Maybe I should take an art class.

In other news...  

Bill says that back in the early 80s, his high school was in the snooty part of Houston.  It has since become a lot more urbanized and no longer caters to the rich.  Frankly, I wish Bill had gone to a different school, since he was not from a wealthy family and high school is where he met his ex wife. But then, if he hadn't gone to the school he went to, he would have probably married a nicer woman the first time and I'd still be single.  And I also wouldn't have this story to share.

Bill related a story about a friend of his from high school.  I'll call the guy Mark.  I didn't know him, obviously, because I didn't go to high school in Texas and I'm about eight years younger than Bill and his high school buddies.

Anyway, Mark fancied himself a theater geek.  Unfortunately, the drama club at the high school he attended with Bill was full of rich, popular types.  They wouldn't let Mark join in any of their reindeer games.

Mark happened to be a talented artist with a keen wit.  When the drama club had a production of Fiddler on the Roof, Mark somehow got ahold of the posters used for advertising and altered the artwork.  The poster depicted a man dancing on a roof while playing a fiddle.  Mark drew a silhouette of another man on a distant rooftop, crouched down in the shadows pointing a gun at the fiddler.  Because of the way the fiddler was dancing, it looked like he'd been shot.  Then Mark changed the title of the play to Sniper on the Roof.  Somehow, these posters got distributed around the school.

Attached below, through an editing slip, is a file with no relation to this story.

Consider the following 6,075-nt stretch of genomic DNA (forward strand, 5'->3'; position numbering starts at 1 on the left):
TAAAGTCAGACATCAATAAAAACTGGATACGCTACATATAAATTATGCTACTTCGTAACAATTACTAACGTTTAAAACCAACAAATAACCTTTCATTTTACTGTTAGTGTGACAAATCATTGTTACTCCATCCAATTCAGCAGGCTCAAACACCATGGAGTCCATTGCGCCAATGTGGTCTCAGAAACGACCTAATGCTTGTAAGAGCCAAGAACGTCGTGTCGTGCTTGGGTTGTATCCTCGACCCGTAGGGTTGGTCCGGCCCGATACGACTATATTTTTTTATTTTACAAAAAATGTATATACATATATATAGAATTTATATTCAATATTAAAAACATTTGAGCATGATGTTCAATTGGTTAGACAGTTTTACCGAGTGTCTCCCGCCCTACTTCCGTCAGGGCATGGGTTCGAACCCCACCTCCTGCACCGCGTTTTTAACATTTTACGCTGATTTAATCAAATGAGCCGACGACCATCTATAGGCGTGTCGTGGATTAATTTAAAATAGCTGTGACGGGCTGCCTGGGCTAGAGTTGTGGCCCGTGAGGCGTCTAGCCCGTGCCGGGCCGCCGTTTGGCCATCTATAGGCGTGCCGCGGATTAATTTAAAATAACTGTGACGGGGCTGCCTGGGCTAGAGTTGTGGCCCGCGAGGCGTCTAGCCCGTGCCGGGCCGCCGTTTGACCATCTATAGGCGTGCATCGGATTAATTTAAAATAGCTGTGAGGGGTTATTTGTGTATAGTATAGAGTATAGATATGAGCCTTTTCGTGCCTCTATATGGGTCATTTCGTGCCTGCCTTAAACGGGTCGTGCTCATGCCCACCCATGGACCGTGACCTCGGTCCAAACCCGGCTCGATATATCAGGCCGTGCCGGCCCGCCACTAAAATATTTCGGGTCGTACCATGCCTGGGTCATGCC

For another show they did, Scapino, Mark changed the title to Scapenis and drew a penis in the lead character's hand.  Naturally, since this was the early 80s, Mark never got in any trouble for his shenanigans.  Today, he'd probably be interviewed by the police and possibly arrested.

Damn, I'm glad I'm done with high school.